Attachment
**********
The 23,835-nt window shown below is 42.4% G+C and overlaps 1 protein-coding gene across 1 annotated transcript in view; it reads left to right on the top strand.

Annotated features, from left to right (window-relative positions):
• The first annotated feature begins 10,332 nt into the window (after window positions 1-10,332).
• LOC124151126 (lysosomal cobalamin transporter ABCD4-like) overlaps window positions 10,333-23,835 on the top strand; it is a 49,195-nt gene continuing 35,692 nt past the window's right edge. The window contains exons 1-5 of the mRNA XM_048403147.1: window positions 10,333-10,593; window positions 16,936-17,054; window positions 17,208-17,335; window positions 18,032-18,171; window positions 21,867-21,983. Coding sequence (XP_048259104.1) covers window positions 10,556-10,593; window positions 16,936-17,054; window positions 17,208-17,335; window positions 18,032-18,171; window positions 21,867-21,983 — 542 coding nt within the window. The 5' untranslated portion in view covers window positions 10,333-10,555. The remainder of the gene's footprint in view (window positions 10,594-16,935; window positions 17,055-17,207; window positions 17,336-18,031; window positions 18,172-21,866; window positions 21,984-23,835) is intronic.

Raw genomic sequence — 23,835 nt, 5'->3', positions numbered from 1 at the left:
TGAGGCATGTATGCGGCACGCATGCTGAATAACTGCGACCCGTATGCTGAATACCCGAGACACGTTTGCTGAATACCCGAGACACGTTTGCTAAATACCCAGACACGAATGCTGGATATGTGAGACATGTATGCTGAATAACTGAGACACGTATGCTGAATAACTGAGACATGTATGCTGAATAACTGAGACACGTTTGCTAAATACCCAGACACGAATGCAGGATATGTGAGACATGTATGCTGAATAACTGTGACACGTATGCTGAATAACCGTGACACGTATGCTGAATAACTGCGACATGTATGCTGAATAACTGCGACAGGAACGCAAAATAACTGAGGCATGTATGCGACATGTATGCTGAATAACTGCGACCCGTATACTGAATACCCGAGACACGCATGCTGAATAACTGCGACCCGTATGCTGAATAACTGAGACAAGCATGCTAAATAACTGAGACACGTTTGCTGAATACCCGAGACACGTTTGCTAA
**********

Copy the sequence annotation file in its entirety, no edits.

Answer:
The 23,835-nt window shown below is 42.4% G+C and overlaps 1 protein-coding gene across 1 annotated transcript in view; it reads left to right on the top strand.

Annotated features, from left to right (window-relative positions):
• The first annotated feature begins 10,332 nt into the window (after window positions 1-10,332).
• LOC124151126 (lysosomal cobalamin transporter ABCD4-like) overlaps window positions 10,333-23,835 on the top strand; it is a 49,195-nt gene continuing 35,692 nt past the window's right edge. The window contains exons 1-5 of the mRNA XM_048403147.1: window positions 10,333-10,593; window positions 16,936-17,054; window positions 17,208-17,335; window positions 18,032-18,171; window positions 21,867-21,983. Coding sequence (XP_048259104.1) covers window positions 10,556-10,593; window positions 16,936-17,054; window positions 17,208-17,335; window positions 18,032-18,171; window positions 21,867-21,983 — 542 coding nt within the window. The 5' untranslated portion in view covers window positions 10,333-10,555. The remainder of the gene's footprint in view (window positions 10,594-16,935; window positions 17,055-17,207; window positions 17,336-18,031; window positions 18,172-21,866; window positions 21,984-23,835) is intronic.

Raw genomic sequence — 23,835 nt, 5'->3', positions numbered from 1 at the left:
TGAGGCATGTATGCGGCACGCATGCTGAATAACTGCGACCCGTATGCTGAATACCCGAGACACGTTTGCTGAATACCCGAGACACGTTTGCTAAATACCCAGACACGAATGCTGGATATGTGAGACATGTATGCTGAATAACTGAGACACGTATGCTGAATAACTGAGACATGTATGCTGAATAACTGAGACACGTTTGCTAAATACCCAGACACGAATGCAGGATATGTGAGACATGTATGCTGAATAACTGTGACACGTATGCTGAATAACCGTGACACGTATGCTGAATAACTGCGACATGTATGCTGAATAACTGCGACAGGAACGCAAAATAACTGAGGCATGTATGCGACATGTATGCTGAATAACTGCGACCCGTATACTGAATACCCGAGACACGCATGCTGAATAACTGCGACCCGTATGCTGAATAACTGAGACAAGCATGCTAAATAACTGAGACACGTTTGCTGAATACCCGAGACACGTTTGCTAA